The image produced by your fractal generating program will be coloured in a random way from the point of view of human esthetics. The colours may be bold or dull, they may look harmonised or not, they may not be to your taste.
Almost every fractal program allows you to alter the colours of the fractal produced. However, the colour controls tend to give unpredictable results and require you to render the fractal anew. This takes time, which is always a scarce commodity. An alternative method that is much faster and also more intuitive is to do post-processing in a graphical program, such as Photoshop or ACDSee.
You can cycle through the possible colours by gradually altering the hues in the entire image. To do this in Photoshop, use Image -> Adjustments -> Hue/Saturation and move the hue slider through every value, both right and left of the centre. Save the images that appeal to you. Then hit control-I to reverse the colour values and repeat the process.
The idea is twofold: to obtain better colour combinations as well as to highlight different aspects of the fractal's structure. Not only can a dull-looking fractal become striking, but new structure can be revealed. It will give you ideas for what to zoom into - areas that suddenly become interesting after colours or light/dark have been changed. I am often surprised by how changing the colours alters the perceived shape of a fractal.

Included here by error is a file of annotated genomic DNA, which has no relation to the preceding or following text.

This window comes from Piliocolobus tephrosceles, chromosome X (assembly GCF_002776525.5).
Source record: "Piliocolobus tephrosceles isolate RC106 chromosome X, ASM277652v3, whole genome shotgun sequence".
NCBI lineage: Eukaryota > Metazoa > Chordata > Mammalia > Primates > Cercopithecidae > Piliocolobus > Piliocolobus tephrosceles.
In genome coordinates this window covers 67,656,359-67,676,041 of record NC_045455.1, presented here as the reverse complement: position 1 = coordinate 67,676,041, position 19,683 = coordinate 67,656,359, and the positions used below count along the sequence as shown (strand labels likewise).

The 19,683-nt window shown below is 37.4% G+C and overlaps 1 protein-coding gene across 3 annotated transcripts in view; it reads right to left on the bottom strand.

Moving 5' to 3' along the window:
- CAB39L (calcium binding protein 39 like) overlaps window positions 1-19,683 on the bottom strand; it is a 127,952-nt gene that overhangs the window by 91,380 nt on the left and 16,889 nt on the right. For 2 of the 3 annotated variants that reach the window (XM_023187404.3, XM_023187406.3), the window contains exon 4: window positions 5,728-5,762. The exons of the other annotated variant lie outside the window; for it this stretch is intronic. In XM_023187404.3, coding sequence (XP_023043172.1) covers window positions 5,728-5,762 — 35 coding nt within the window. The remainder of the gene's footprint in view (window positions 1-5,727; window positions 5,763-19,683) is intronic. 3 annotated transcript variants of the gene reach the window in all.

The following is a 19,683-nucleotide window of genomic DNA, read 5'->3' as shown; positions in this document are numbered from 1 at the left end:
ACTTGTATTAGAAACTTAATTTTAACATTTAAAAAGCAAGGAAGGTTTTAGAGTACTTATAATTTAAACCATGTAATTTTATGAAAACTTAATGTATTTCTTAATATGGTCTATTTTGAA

Here is an example of each. In the first pair I simply inverted the colours. In the second I inverted the colours then altered the hues. Note how much more structure is visible in the yellow spiral above the centre of the last image. This is obvious even looking at the thumbnails.